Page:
We should like to emphasize that Pure Pleasure Records on principle only uses the original master tape as the basis for the entirely analogue cutting of lacquer discs. In addition, the pressing tool is newly manufactured as a matter of principle.



    We only employ existing tools for manufacturing if an improved result is not forthcoming, e.g. the title Elvis Is Back, which was mastered by Steve Hoffman and Kevin Gray, or several titles from our Philips Classics series, which in any case Willem Makkee cut from the original masters at the Emil Berliner Studios in the 90s. It goes without saying that we only used the mother and that new tools were made for our production.



    To put it in a nutshell: we can ensure you that our releases are free from any kind of digital effects and that the lacquer discs are newly cut.


    1. What's Going On feat. Chuck D
    2. What's Happening Brother feat. Bettye Lavette
    3. Flying High (In the Friendly Skies)
    4. Save the Children
    5. God is Love feat. Ivan Neville
    6. Mercy Mercy Me (The Ecology)
    7. Right On
    8. Wholy Holy
    9. Inner City Blues (Make Me Wanna Holler)
    The Dirty Dozen Brass Band
    $34.99
    180 Gram Audiophile Virgin Vinyl LP - Sealed Buy Now
  • Let Yourself Go (Pure Pleasure) Let Yourself Go (Pure Pleasure) Quick View

    $49.99
    Buy Now
    x

    Let Yourself Go (Pure Pleasure)

    Let Yourself Go is an exceptional collection of 13 tunes written by the cream of popular song writers -- Berlin, Gershwin Brothers, and others -- honoring Fred Astaire's contributions to the vocal art. With his low key, narrow ranged voice, Astaire probably introduced and/or made popular more songs that were destined to become standard entries in the Great American Songbook than any other artist. Kent delivers this selective play list with one of three musical combinations, just piano, with piano plus rhythm, and with a larger aggregation which includes sax and guitar. Irrespective of the instrumental context, all of the tunes are delivered with Stacey's pleasant nasal twang to help her create the impression that the lyrics she's singing are part of an intimate one on one conversation with each listener. There's nothing over dramatic on this album. No gimmicks, just a voice as engaging as any on the scene conveying the meaning of a melody in the tradition of the person she is honoring, the inestimable Astaire.


    Kent's pianist, David Newton, is one of the premiere accompanists in the U.K., having worked with such top flight singers as Tina May. He and Kent display their musical attraction to each other on a relaxed, suave rendition of Isn't This a Lovely Day and They Can't Take That Away From Me, where Kent and Newton gently joust as they deliver an elegant rendition of this tune. 'Relaxed' is as good a word as any to describe the atmosphere for this session. There's nothing frenetic here. S'Wonderful, usually performed at a fast pace, gets a languid, medium tempo treatment with Newton's piano, an effortlessly lilting Colin Oxley guitar and Jim Tomlinson's tenor sharing the mike with Kent. A Fine Romance is about as upbeat as it gets, with Oxley's cleaned line guitar setting the pace. Newton engages in a bit of Erroll Garner-like humming during his solo on this tune. Tomlinson's romantic tenor is featured on Let Yourself Go and They All Laughed. On One for My Baby, he brings out his clarinet, using the middle register to help create the proper melancholy mood for this definitive 'drowning my sorrows in booze' tune.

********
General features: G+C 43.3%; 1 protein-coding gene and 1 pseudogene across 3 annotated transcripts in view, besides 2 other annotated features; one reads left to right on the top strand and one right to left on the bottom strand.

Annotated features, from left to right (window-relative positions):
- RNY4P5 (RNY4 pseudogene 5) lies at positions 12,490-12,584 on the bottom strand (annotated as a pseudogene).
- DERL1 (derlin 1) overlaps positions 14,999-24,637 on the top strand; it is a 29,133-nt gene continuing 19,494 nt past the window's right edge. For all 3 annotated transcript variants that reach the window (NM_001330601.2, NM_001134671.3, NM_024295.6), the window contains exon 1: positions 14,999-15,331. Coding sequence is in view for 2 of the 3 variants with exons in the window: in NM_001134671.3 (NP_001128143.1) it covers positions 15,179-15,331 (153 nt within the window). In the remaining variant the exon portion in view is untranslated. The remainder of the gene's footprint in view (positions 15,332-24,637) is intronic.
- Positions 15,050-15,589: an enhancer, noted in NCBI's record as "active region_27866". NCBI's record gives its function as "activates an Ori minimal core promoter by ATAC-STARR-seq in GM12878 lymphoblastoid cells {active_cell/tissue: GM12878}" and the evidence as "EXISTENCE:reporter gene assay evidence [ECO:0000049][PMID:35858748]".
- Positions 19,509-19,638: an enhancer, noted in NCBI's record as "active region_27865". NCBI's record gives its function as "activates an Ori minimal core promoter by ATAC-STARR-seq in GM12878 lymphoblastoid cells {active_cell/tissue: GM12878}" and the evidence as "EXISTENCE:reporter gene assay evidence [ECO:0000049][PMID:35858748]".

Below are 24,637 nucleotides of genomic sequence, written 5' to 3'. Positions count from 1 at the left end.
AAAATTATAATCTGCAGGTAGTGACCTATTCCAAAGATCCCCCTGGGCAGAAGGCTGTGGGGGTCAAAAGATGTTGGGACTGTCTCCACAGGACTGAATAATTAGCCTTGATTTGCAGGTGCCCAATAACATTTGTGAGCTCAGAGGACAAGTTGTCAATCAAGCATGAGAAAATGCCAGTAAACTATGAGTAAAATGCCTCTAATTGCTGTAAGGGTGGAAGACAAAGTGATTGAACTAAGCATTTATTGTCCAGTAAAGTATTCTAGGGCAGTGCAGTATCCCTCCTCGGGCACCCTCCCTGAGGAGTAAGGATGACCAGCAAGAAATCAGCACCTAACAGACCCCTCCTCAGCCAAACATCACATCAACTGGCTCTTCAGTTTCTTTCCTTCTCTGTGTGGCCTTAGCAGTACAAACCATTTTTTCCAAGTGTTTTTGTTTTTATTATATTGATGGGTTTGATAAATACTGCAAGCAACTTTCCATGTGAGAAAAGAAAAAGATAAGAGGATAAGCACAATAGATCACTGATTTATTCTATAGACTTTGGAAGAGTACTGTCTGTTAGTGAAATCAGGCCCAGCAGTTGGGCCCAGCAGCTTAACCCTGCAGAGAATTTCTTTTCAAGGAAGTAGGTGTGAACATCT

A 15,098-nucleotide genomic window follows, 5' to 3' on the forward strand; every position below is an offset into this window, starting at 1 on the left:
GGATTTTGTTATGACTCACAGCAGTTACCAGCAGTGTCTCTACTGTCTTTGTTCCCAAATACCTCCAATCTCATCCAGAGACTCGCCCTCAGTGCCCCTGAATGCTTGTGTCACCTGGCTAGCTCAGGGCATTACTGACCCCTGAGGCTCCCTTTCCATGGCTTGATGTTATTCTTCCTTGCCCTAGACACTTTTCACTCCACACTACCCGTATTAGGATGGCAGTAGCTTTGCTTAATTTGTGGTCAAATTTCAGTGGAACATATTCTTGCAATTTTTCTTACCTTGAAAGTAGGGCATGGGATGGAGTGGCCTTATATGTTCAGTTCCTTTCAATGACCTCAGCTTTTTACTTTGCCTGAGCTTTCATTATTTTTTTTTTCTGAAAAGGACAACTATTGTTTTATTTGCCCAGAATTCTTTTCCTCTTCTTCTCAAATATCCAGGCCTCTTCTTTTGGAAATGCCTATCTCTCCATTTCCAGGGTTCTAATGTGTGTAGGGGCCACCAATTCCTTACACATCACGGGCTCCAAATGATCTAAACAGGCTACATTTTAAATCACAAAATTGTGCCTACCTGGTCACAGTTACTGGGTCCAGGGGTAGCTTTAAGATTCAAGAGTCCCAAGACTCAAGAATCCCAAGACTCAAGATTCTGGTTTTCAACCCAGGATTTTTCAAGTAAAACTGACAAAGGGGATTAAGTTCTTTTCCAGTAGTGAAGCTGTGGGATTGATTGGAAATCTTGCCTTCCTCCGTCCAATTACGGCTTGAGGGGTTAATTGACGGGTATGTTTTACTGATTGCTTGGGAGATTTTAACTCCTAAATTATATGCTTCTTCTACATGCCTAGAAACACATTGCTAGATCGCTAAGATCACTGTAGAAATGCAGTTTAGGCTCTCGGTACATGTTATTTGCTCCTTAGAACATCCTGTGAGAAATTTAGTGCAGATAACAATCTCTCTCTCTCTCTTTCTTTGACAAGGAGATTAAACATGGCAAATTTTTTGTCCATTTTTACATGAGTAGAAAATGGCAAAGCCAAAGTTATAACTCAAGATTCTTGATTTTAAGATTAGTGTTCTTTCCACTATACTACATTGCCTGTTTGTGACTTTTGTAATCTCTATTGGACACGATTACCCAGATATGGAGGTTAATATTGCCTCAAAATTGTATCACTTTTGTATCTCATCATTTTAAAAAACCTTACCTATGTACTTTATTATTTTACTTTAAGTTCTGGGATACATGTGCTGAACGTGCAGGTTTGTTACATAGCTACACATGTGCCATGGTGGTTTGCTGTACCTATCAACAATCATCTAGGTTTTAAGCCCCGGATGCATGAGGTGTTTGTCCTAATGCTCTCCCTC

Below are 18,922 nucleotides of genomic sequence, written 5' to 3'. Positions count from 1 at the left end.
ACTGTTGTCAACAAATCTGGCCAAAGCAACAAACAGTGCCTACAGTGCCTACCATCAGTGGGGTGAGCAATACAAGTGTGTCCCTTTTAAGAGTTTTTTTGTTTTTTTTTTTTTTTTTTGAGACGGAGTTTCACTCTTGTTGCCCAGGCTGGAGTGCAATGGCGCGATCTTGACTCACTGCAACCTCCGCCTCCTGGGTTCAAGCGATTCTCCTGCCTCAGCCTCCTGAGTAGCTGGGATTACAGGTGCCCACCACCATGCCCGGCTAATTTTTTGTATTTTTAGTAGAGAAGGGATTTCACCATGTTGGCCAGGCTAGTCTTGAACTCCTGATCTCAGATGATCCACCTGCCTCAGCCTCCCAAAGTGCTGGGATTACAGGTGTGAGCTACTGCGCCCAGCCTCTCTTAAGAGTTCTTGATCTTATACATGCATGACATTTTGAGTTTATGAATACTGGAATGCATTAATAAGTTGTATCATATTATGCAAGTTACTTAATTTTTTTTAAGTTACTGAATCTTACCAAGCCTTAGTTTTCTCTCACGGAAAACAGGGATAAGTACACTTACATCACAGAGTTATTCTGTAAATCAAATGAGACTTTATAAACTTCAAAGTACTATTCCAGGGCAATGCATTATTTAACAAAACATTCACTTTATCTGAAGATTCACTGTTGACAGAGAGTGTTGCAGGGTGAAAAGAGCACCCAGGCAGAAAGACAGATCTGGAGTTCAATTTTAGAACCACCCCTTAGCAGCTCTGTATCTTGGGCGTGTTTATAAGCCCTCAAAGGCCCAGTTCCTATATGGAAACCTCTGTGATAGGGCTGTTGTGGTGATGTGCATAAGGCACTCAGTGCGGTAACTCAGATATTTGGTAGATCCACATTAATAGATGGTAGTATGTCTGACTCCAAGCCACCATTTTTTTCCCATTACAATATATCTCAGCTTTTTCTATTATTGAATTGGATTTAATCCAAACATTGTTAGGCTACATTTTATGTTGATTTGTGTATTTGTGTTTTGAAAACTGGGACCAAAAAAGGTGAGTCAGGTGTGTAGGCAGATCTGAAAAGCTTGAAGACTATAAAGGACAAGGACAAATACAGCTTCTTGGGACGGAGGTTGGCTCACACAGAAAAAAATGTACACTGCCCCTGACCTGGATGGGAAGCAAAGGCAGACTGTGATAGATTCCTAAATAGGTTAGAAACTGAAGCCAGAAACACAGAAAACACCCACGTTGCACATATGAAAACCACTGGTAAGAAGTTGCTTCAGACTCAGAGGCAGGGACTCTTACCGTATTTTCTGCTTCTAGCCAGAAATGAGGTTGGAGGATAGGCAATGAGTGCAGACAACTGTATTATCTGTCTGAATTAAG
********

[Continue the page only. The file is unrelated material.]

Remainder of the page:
This is another excellent album by American born, U.K.-based singer Stacey Kent, and is happily recommended.

    Musicians:



    • Stacey Kent (vocal)

    • Jim Tomlinson (tenor saxophone, alto saxophone, clarinet)

    • Colin Oxley (guitar)

    • David Newton (piano, keyboards)

    • Simon Thorpe (bass)

    • Steve Brown (drums)




    About Pure Pleasure



    At the beginning of the 90s, in the early days of audiophile vinyl re-releases, the situation was fairly straightforward. Companies such as DCC, Mobile Fidelity, Classic Records and, of course, Pure Pleasure all maintained a mutual, unwritten ethical code: we would only use analogue tapes to manufacture records.



    During the course of the present vinyl hype, many others have jumped on the bandwagon in the hope of securing a corner of the market. Very often they are not so ethical and use every imaginable source to master from: CDs, LPs, digital files, MP3s - or employed existent tools from the 80s and 90s for manufacturing.



    A digital delay is gladly used when cutting a lacquer disc because tape machines with an analogue delay have become quite rare and are therefore expensive. When cutting the lacquer, the audio signal is delayed by one LP revolution against the signal, which controls the cutter head, and for this a digital delay is very often employed. Of course, the resultant sound signal is completely digital and thus only as good as this delay.



    We should like to emphasize that Pure Pleasure Records on principle only uses the original master tape as the basis for the entirely analogue cutting of lacquer discs. In addition, the pressing tool is newly manufactured as a matter of principle.



    We only employ existing tools for manufacturing if an improved result is not forthcoming, e.g. the title Elvis Is Back, which was mastered by Steve Hoffman and Kevin Gray, or several titles from our Philips Classics series, which in any case Willem Makkee cut from the original masters at the Emil Berliner Studios in the 90s. It goes without saying that we only used the mother and that new tools were made for our production.



    To put it in a nutshell: we can ensure you that our releases are free from any kind of digital effects and that the lacquer discs are newly cut.

    LP 1
    1. Let Yourself Go
    2. They Can't Take That Away From Me
    3. I Won't Dance
    4. Isn't This A Lovely Day?
    5. They All Laughed
    6. He Loves And She Loves


    LP 2
    1. Shall We Dance?
    2. One For My Baby (And One More For The Road)
    3. S' Wonderful
    4. A Fine Romance
    5. I Guess I'll Have To Change My Plan
    6. I'm Putting All My Eggs In One Basket
    7. By Myself

    Stacey Kent
    $49.99
    180 Gram Audiophile Virgin Vinyl LP - 2 LPs Sealed Buy Now
  • 1
Go to top